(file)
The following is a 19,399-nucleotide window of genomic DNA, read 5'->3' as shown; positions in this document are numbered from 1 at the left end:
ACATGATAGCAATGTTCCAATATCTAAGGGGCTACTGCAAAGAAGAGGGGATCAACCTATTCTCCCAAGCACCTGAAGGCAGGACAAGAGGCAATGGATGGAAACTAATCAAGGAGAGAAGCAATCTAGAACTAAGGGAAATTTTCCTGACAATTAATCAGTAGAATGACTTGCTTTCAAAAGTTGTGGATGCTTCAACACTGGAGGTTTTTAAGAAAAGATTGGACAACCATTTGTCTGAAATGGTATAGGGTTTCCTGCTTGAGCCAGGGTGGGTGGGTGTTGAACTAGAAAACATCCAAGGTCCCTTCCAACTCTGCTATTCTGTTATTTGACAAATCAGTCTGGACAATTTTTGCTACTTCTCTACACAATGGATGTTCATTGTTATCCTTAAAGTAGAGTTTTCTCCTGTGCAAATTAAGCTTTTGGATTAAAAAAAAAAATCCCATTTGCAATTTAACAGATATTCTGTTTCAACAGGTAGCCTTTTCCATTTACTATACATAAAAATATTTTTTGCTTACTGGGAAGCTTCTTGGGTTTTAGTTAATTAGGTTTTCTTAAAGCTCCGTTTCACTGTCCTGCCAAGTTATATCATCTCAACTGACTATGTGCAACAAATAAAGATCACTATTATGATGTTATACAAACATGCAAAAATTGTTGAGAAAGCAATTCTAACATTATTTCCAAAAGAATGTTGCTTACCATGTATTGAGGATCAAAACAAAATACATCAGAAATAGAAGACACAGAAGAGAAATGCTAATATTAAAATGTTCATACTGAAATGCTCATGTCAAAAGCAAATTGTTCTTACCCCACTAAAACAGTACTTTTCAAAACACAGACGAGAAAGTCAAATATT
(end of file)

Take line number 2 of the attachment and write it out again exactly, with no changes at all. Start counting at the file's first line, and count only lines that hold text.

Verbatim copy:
ACATGATAGCAATGTTCCAATATCTAAGGGGCTACTGCAAAGAAGAGGGGATCAACCTATTCTCCCAAGCACCTGAAGGCAGGACAAGAGGCAATGGATGGAAACTAATCAAGGAGAGAAGCAATCTAGAACTAAGGGAAATTTTCCTGACAATTAATCAGTAGAATGACTTGCTTTCAAAAGTTGTGGATGCTTCAACACTGGAGGTTTTTAAGAAAAGATTGGACAACCATTTGTCTGAAATGGTATAGGGTTTCCTGCTTGAGCCAGGGTGGGTGGGTGTTGAACTAGAAAACATCCAAGGTCCCTTCCAACTCTGCTATTCTGTTATTTGACAAATCAGTCTGGACAATTTTTGCTACTTCTCTACACAATGGATGTTCATTGTTATCCTTAAAGTAGAGTTTTCTCCTGTGCAAATTAAGCTTTTGGATTAAAAAAAAAAATCCCATTTGCAATTTAACAGATATTCTGTTTCAACAGGTAGCCTTTTCCATTTACTATACATAAAAATATTTTTTGCTTACTGGGAAGCTTCTTGGGTTTTAGTTAATTAGGTTTTCTTAAAGCTCCGTTTCACTGTCCTGCCAAGTTATATCATCTCAACTGACTATGTGCAACAAATAAAGATCACTATTATGATGTTATACAAACATGCAAAAATTGTTGAGAAAGCAATTCTAACATTATTTCCAAAAGAATGTTGCTTACCATGTATTGAGGATCAAAACAAAATACATCAGAAATAGAAGACACAGAAGAGAAATGCTAATATTAAAATGTTCATACTGAAATGCTCATGTCAAAAGCAAATTGTTCTTACCCCACTAAAACAGTACTTTTCAAAACACAGACGAGAAAGTCAAATATT